Skylights featured on Astronomy Picture of the Day

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Skylights featured three times on Earth Science Picture of the Day: 1 , 2 , 3 .

Shafts of Sunlight

Photo of the Week.. Shafts of sunlight poke through holes in a sheet of clouds. Really parallel, perspective makes them look as if they are radiating away from the hidden Sun.

Astronomy news for the week starting Friday, February 21, 2003.

The Moon passes through its last quarter this week on Sunday the 23rd, around the time it sets. Before dawn it will be found near the head of Scorpius and northwest of the great star Antares. The Moon will thereafter wane through its crescent phase, best visible in the early morning hours, as it approaches its new phase early next month.

As it travels along its zodiacal path, the Moon will make a fine pass south of Mars the night of Monday the 24th, and then be just to the southeast of the planet after they both rise the morning of Tuesday the 25th. Be sure to compare brightening Mars with Antares, seen to the west of the planet. Not only are they nearly the same color, but they are now close to the same brightness. As the Earth catches up with the red planet, it will vastly exceed the brightness of the star. While focussing in on this part of the sky, take particular note of the middle star of Scorpius's head, Dschubba (Delta Scorpii), which has undergone something of an outburst and has brightened over the past couple years almost to first magnitude, somewhat changing the appearance of the constellation.

The next "stop" for the Moon (it of course does not stop, or would fall to Earth) is Venus. The morning of Thursday the 27th, the slimming crescent will pass five degrees to the south of the brilliantly glowing planet. Except for the Moon, Venus glows far brighter than anything else in the sky. At the end of the week, on Friday the 28th, the Moon will pass south of Neptune, the "event" as such not terribly visible. That the Moon is passing well to the south of all these planets reveals the tilt of its orbit, which it taking the Moon south of the ecliptic (the path of the Sun) and then well south of the Sun itself, thereby avoiding a solar eclipse. Only when the Moon is crossing the ecliptic at new phase will such an event occur (and only when crossing the ecliptic at full phase do we get a lunar eclipse).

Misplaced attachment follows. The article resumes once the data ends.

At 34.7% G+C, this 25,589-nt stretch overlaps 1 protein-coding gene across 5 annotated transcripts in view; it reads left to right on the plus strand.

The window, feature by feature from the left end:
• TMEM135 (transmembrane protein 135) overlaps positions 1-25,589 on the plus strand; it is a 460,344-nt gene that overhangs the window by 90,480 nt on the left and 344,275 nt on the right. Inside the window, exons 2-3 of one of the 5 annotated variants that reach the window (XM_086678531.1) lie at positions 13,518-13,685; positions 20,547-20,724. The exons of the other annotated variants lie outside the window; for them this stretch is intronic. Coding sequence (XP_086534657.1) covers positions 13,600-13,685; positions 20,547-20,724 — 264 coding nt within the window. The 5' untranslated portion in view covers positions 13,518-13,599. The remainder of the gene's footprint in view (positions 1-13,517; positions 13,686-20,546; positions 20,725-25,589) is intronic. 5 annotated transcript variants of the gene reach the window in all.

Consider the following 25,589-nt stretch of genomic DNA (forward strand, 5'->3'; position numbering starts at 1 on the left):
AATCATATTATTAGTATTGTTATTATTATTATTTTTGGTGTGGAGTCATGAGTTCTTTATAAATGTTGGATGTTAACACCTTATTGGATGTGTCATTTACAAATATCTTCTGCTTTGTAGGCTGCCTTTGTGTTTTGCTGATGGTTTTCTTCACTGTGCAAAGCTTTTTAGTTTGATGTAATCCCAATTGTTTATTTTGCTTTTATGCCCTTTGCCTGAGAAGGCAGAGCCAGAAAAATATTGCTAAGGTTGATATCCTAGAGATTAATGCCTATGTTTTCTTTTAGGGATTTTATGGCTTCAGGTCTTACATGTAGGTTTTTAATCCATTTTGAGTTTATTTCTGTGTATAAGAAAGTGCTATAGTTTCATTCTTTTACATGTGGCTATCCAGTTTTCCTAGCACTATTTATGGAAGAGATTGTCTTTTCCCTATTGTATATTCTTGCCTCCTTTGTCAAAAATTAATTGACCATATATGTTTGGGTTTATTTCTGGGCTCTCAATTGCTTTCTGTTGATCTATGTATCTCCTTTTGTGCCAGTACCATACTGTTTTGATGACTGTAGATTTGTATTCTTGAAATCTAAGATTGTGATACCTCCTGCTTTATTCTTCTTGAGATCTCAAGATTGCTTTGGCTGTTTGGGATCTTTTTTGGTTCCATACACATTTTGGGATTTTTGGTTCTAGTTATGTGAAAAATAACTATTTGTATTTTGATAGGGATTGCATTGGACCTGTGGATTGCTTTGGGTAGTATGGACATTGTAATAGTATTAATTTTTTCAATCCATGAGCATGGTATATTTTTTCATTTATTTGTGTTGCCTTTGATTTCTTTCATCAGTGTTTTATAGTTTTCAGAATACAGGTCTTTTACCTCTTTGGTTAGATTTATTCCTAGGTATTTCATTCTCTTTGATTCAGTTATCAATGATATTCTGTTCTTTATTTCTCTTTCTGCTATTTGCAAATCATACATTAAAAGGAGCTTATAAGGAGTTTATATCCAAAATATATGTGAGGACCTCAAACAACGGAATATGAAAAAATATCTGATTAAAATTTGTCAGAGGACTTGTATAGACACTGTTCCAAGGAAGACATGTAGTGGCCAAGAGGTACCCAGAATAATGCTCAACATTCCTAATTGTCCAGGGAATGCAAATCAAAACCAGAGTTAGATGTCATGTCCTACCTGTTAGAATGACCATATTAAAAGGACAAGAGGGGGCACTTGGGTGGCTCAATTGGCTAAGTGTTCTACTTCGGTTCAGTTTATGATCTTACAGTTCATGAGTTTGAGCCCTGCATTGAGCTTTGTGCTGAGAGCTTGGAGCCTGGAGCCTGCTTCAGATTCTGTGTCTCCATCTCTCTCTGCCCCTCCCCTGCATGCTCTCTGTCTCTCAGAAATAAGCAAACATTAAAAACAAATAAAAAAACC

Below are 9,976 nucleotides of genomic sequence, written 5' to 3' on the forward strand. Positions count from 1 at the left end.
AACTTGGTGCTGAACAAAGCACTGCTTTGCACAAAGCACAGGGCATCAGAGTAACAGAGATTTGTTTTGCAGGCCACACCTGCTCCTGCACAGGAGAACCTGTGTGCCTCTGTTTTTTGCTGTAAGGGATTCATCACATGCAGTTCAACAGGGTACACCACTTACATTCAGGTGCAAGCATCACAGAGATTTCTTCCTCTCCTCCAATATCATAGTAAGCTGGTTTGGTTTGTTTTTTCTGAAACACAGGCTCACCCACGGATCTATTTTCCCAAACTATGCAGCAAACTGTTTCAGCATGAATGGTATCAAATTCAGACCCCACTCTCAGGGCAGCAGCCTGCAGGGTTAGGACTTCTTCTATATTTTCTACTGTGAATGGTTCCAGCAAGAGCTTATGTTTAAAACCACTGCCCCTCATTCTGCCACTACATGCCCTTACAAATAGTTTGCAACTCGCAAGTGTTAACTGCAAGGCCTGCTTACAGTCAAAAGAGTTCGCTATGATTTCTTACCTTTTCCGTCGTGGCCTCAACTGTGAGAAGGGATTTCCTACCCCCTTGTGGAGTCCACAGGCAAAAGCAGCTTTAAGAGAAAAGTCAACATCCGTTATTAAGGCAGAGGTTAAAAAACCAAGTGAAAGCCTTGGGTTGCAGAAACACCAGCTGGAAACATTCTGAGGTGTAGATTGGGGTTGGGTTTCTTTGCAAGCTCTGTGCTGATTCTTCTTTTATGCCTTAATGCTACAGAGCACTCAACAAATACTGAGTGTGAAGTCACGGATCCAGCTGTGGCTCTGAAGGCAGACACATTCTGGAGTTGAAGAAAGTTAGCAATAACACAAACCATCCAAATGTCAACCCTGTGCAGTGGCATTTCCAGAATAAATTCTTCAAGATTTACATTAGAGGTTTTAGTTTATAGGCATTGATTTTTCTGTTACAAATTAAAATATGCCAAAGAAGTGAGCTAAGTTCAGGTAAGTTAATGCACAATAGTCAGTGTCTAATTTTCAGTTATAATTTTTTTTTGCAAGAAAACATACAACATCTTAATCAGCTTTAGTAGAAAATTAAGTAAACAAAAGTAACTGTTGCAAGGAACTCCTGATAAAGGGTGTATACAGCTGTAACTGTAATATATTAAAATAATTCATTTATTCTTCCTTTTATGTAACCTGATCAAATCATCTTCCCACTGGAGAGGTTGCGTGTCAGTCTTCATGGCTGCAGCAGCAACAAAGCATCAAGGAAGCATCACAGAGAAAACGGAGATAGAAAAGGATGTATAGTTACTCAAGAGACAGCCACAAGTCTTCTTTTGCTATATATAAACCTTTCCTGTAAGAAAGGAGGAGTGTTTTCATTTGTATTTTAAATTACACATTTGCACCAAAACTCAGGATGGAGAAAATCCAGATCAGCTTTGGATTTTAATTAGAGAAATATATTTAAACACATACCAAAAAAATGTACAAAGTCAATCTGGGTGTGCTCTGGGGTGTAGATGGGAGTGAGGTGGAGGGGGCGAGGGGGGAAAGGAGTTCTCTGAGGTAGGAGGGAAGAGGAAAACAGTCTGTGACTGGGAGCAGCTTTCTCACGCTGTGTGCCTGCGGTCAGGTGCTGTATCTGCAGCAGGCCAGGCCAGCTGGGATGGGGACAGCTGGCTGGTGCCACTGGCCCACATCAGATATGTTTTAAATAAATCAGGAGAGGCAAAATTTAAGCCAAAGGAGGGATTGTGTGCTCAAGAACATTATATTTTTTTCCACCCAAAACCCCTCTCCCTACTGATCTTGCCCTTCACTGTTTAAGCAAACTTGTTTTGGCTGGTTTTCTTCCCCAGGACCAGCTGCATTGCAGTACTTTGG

As March approaches, the winter constellations are in full form in the very early evening. High to the south is glorious Orion, and higher and up and to the right is Taurus, the celestial bull, which contains not just the two clusters of the Hyades (which makes the Bull's head, Aldebaran his eye) and the Pleiades (the Seven Sisters), but also (temporarily in eastern Taurus) Saturn, the planet undergoing an orbital transition, as it ceases retrograde motion on Saturday the 22nd and resumes direct easterly motion. Then look to the east of Saturn to see rising that harbinger of spring, Leo (the Lion), which precedes Cancer the Crab, which in turn holds very bright Jupiter, the giant planet now well up in the east at sunset.
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